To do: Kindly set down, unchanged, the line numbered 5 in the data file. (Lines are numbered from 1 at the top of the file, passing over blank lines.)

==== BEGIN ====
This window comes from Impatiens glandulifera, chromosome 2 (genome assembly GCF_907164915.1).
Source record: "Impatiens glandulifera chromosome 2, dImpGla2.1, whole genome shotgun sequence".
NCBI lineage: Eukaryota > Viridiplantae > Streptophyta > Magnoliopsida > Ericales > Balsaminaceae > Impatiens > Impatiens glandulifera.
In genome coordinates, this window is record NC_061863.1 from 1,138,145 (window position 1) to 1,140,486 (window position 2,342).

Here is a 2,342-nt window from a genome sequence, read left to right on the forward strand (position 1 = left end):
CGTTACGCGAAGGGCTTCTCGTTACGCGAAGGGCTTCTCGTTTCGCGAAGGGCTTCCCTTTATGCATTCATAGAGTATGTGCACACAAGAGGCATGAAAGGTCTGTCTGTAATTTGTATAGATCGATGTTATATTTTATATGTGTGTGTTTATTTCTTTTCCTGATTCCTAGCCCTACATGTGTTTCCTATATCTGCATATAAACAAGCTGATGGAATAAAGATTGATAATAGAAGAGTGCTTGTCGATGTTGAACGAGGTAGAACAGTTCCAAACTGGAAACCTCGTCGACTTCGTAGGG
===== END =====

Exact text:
Here is a 2,342-nt window from a genome sequence, read left to right on the forward strand (position 1 = left end):